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How to Cast Ready-Mixed Concrete in a Patio

Ready-mixed concrete is one of the most versatile building materials available to the handyman. Not only is it an essential ingredient of many building projects, in the form of strip or raft foundations set in the ground to support walls and other struc¬tures. It is also a constructional material in its own right, and can be used to create many outdoor features such as patios, paths and driveways.

The main drawback with concrete is without a doubt its appearance. This obviously does not matter when it is used for something that is largely hidden, such as a foundation slab, but where the material is on show its looks become more important. There are two ways in which the appearance of large expanses of con¬crete can be significantly improved; color and surface texture.

Color can be affected to a certain extent by careful choice of the sand used as part of the formula, and more drastically by the use of pigments, while the finish given to the slab can add a strong element of visual interest to the project.

In principle, laying concrete in the form of a patio, path or driveway differs little from casting a slab foundation. However, there are several specific points to bear in mind over and above the straightforward casting technique.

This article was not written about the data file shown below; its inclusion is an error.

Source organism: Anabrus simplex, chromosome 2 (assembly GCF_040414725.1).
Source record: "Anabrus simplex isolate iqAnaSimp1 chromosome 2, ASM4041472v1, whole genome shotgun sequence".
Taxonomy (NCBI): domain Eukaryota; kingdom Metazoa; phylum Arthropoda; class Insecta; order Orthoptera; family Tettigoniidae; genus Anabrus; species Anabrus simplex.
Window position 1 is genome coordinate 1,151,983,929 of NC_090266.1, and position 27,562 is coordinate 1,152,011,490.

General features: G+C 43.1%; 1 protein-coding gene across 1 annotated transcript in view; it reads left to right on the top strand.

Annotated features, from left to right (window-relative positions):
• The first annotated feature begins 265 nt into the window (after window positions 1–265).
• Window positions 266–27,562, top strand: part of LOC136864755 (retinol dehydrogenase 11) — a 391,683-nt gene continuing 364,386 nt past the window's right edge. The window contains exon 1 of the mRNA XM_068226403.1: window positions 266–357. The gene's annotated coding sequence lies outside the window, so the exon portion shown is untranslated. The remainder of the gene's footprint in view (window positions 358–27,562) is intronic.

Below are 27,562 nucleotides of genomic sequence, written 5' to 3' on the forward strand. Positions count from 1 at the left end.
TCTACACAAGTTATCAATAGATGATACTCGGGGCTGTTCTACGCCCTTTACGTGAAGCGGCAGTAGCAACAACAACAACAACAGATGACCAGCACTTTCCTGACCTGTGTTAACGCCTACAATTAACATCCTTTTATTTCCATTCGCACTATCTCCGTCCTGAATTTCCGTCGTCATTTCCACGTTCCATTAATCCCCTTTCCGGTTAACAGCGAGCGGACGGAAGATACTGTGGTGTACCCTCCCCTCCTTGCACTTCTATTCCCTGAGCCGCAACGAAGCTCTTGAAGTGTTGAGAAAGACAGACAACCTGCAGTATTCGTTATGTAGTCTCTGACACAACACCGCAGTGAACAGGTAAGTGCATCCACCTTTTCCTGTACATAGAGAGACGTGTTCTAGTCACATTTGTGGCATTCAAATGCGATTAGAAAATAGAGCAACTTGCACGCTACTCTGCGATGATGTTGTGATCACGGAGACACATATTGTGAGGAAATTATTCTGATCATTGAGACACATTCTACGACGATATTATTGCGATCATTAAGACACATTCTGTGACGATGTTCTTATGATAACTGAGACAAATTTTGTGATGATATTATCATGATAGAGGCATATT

Firstly, order all the ready-mixed con¬crete you need for the job in one delivery. If you use several batches of concrete for a large project, slight differences in shade will be impossible to correct.

You may want to create shapes rather more elaborate than straightforward rec¬tangles and squares. Fortunately, con¬crete can do this easily so long as you are prepared to spend some time setting out the formwork in the shape you require.

As you plan the layout of your project, watch out for obstacles such as manhole covers and drainage gullies. You will need to plan the levels of your new surfaces carefully unless you are willing to move or reposition the obstacle.

Large areas of concrete cannot be laid as continuous slabs, or they will crack due to expansion and contraction. This means dividing the work up into bays, each separated from its neighbor by an expan¬sion joint of hardboard or bituminous felt if the concrete is laid as a continuous operation. If it is laid in alternate bays, board or felt joints are not needed; a simple butt joint will suffice.

- When the delivery arrives, try to have it delivered direct to where it is needed via the chute on the delivery lorry.
- Use barrow to transport loads to areas the chute cannot reach. Protect glazed doors with a sheet of hardboard.
- Spread the concrete using a garden rake and a shovel. Work it well into the sides and corners of the formwork to avoid hollows.
- Cast the slab in easily managed bays no more than 10ft long and compact the mix down well with a tamping beam.
- Lay the next bay in the same way, finishing off with a sawing to-and-f ro action of the beam to level the surface of the slab.
- When you have compacted the slab, apply the finishing texture. For a smooth, polished surface use a steel float.

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